MIAMI — El Salvador’s President Nayib Bukele refused to meet with a visiting senior U.S. diplomat this week over what he sees as a pattern of slights from Democrats and the Biden administration, according to two aides of the Central American leader.
Bukele’s decision not to meet with Ricardo Zuniga, the Biden administration’s envoy to the so-called Northern Triangle countries of Central America, follows a similar snub he allegedly received from U.S. officials during an unannounced trip to Washington in February.
It also comes just days after Bukele’s government awarded $1.2 million lobbying contract to the State Department’s former top career diplomat in a bid to improve ties with the new American president.
Zuniga traveled Wednesday to El Salvador following talks in Guatemala focused on immigration amid a surge in child migrants on the U.S. border. Upon arrival, he immediately announced a $2 million U.S. contribution to an international commission seeking to strengthen the fight against corruption, which Biden officials see as one of the root causes of illegal immigration.
U.S. officials had told local reporters in the capital of San Salvador that Zuniga hoped to see Bukele before heading back to Washington on Thursday.
But Bukele has told aides that he won’t meet with any Biden officials until the U.S. softens criticism raising doubts about his commitment to democracy and the rule of law, according to the two people, who spoke on the condition of anonymity given the diplomatic sensitivities.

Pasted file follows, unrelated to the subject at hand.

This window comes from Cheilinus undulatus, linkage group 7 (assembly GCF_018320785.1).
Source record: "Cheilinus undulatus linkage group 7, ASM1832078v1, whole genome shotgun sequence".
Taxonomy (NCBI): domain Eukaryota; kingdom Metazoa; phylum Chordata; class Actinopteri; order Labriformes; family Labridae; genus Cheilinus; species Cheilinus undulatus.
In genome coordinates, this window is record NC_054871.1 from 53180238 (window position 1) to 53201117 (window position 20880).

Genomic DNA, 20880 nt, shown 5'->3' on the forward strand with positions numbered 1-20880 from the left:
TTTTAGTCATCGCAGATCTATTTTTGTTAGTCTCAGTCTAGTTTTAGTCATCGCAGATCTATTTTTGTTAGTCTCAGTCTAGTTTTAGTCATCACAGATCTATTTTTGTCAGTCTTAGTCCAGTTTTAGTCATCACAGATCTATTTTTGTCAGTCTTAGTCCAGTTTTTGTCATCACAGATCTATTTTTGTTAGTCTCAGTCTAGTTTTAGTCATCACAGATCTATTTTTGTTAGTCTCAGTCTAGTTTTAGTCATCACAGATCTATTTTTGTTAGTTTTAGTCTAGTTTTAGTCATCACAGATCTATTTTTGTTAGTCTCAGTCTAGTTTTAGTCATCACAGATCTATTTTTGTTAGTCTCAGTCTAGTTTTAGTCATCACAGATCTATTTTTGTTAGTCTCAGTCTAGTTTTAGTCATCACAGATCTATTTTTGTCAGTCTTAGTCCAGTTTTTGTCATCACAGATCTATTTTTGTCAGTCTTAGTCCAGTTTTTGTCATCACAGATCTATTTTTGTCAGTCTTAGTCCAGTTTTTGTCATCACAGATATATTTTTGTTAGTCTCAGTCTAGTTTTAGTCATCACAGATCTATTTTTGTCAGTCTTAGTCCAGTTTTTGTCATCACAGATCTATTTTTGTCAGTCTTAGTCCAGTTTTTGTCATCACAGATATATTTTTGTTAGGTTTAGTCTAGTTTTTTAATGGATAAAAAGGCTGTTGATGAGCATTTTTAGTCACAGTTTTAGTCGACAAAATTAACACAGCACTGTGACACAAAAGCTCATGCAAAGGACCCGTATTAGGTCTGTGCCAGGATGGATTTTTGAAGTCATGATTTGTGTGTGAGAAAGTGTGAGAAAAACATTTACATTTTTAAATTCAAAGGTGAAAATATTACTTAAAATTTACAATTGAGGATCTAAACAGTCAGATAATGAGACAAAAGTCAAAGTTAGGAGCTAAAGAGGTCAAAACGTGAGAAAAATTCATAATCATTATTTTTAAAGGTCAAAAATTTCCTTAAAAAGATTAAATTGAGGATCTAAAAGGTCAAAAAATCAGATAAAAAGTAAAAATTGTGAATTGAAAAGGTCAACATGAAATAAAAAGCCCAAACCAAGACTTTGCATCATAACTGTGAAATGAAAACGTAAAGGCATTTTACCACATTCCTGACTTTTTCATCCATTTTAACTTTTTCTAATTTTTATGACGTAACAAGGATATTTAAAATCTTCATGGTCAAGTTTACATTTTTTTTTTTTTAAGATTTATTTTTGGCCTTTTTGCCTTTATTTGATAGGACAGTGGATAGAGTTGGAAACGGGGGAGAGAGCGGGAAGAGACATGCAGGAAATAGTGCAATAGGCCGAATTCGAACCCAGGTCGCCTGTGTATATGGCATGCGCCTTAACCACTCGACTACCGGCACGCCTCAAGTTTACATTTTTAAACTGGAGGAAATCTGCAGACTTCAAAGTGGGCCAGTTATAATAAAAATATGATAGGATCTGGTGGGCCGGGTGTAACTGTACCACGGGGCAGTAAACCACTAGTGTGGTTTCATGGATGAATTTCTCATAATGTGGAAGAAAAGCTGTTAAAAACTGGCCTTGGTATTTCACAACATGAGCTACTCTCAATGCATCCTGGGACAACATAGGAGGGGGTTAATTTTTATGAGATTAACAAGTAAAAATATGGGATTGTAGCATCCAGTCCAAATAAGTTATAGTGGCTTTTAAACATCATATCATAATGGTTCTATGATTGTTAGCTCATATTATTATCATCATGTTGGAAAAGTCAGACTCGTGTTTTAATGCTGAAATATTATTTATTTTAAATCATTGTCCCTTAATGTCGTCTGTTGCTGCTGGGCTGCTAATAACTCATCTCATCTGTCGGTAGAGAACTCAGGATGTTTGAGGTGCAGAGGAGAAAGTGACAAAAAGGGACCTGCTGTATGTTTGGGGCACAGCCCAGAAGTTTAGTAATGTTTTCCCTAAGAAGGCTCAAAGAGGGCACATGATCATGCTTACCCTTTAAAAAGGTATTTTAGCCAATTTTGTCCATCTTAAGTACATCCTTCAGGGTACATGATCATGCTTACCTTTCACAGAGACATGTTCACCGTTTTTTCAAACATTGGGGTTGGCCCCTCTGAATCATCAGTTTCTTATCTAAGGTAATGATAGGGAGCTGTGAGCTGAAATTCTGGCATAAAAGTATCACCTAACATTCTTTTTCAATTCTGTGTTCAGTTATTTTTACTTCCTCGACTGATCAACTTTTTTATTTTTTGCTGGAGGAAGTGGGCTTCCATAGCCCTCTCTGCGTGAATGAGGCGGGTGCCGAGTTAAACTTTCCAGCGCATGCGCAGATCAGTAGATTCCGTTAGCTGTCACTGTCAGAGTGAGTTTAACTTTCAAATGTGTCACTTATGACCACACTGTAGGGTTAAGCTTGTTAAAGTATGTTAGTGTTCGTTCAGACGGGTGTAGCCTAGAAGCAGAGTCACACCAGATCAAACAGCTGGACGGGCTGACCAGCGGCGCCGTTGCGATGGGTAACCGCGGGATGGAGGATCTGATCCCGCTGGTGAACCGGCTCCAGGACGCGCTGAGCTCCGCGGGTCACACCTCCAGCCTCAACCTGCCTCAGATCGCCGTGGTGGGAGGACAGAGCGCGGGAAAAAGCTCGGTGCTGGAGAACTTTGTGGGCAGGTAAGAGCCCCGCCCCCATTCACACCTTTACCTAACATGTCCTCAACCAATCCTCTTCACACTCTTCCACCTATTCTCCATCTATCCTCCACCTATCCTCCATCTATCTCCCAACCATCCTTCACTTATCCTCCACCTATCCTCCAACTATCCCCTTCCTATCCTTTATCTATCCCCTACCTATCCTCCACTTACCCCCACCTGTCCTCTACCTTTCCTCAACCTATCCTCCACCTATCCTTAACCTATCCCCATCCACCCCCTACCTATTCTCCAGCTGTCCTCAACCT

Specifically, the two said Bukele was angered by State Department spokesman Ned Price’s comments Monday that the U.S. looks forward to Bukele restoring a “strong separation of powers where they’ve been eroded and demonstrate his government’s commitment to transparency and accountability.”
The Salvadoran presidential press office didn’t respond to a request for comment.
Price’s comments followed a spat between Bukele and one of his fiercest U.S. critics, Rep. Norma Torres, a Democrat who co-chairs the Central America caucus in Congress.
In a series of Tweets last week, Torres accused Bukele of behaving like a “narcissistic dictator” indifferent to the plight of Central American migrants who undertake great risks to reach the U.S.
She attached a photograph that was widely circulated in 2019 showing the bodies of a Salvadoran migrant and his daughter laying lifeless in the Rio Grande on the Texas border.
“Send me a pair of glasses so I may see the suffering of your people through your eyes,” wrote Torres, who came to the U.S. as a child from Guatemala.